Saturday, February 15, 2014

Sophia Parnok! Day 9 of our Celebration of Russian LGBTQ Pride: An Olympic Counter-Programming Event #OlympicShame #RussianPride #CheersToSochi

Sophia Parnok

Sophia Parnok was a poet. She was Russian. And she was a woman who loved other women - a lesbian.

Sophia, referred to in a biography as Russia's Sappho,  "... early on asserted that her own lesbian identity was both innate and potentially positive."

In 1905 (when she was 20) Sophia ran away with an actress to Western Europe.  That was the year she wrote this poem:

Just listen, how amidst inspired dreaming
the soul will suddenly lay bare its secret curves.
Let your thought illuminate them brightly
with creation’s breath in an audacious surge.
You will see, then, how the endless distance
so easily and wondrously removes its haze,
and there upon a lofty pedestal of marble
the depth of worlds feels Beauty’s silent gaze.

"Back in Russia, she briefly married to free herself from her family's influence, then left her husband in 1909 and began supporting herself by writing and translating.

In 1914, she fell in love with the poet Marina Tsvetaeva, and Sophia's first book, Poems (1916) "...included poems addressed to Tsvetaeva that are probably the first obviously lesbian love poems ever written [and published] by a Russian woman.

When she started publishing poems inspired by Sappho (such as The Roses of Pieria (1922) and The Vine (1923), "...critics were more hostile; ultimately, the Soviet literary establishment showed its disapproval by ignoring her."

Though she died in 1933, Sophia's work and impact were rediscovered by Russian readers in the 1990s.

Two more of her poems to enjoy:
I know profoundly well – you’ve shown me everything,
the breathing of the skies, and speech of mighty billows
and twinkling of the stars within the depths of air,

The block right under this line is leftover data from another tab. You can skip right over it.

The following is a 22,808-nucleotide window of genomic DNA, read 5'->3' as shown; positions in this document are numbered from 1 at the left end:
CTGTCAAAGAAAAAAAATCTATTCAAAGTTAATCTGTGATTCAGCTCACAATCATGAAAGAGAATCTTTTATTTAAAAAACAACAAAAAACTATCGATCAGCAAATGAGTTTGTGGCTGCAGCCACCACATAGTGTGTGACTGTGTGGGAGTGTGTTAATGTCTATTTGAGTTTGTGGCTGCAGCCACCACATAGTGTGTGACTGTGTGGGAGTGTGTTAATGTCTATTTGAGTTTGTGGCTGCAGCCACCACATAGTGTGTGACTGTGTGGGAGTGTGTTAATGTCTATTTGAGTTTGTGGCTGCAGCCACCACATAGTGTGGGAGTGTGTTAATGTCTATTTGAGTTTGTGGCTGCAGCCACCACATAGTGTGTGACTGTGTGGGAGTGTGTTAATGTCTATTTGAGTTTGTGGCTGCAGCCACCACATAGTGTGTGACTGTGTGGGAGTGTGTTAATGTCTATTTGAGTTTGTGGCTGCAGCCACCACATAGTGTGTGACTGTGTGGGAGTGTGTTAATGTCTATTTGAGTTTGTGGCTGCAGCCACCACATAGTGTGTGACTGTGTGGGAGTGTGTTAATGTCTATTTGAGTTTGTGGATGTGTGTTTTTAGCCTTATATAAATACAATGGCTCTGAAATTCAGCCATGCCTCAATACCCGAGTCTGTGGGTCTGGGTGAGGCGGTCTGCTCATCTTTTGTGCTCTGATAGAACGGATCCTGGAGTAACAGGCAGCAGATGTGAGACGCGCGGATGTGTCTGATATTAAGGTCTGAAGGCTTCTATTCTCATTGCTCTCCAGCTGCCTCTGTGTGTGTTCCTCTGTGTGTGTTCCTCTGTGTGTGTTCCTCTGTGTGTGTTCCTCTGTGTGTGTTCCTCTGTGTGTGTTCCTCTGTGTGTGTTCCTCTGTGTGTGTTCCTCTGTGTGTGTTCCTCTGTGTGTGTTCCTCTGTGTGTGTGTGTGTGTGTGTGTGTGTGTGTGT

and lightning’s vivid laugh in gloomy quietude
you’ve given me with you in brilliant consonance.

So let that farewell cry, as always, sound above me!
I have a heart so that it can be broken!
I know too well that last, that grievous moment,
when happiness can’t help but be forsaken –
but through the garden joyfully I’ll go!
So what if a new loss lies in my future,
– My heart’s so happy in its secret fever:
love summons me, and I won’t contradict her

I see: you’re getting off the streetcar – utterly beloved
a breeze, and in my heart it breathes you’re – utterly beloved
I can’t tear my eyes from you because you’re – utterly beloved!
And however did you come to be so – utterly beloved?
You, she-eagle from Caucasian glaciers, where in heat it’s cold.
You, carrier of a very sweet contagion, who never has a cold.
You, beclouder of your lover’s reason with logic clear and cold.
All five senses reel from your intoxication – utterly beloved!

Sophia being an out, proud lesbian poet in Russia's history? That's something to celebrate!

Quotes above taken from pg. 431 and 432 of "Completely Queer: The Gay and Lesbian Encyclopedia" by Steve Hogan and Lee Hudson. Cited source "Sophia Parnok: The Life and Work of Russia's Sappho" by Diana Lewis Burgin (1994).

The photo of Sophia and more of her poetry, translated by Diana Lewis Burgin, were found here.


Add To The Celebration:

Who are the Gay, Lesbian, Bi, Trans and Queer Russians you'd like to celebrate? Tell me your favorites in comments, or by twitter, and on the final day of the Olympics, I'll run a rainbow variety-pack post with everyone's suggestions!

Please Note: Given the situation in Russia, I'm thinking we should keep it to either people who are no longer living in Russia or are historical. I'd hate to create a list that then would be used against people by a repressive, anti-LGBTQ regime.

Having said that, there is a lot of Queer Russian heritage to explore and so many LGBTQ Russians we can celebrate!


Bonus: Check out this fun video ad from Norway that pokes fun at Russia's anti-gay laws!

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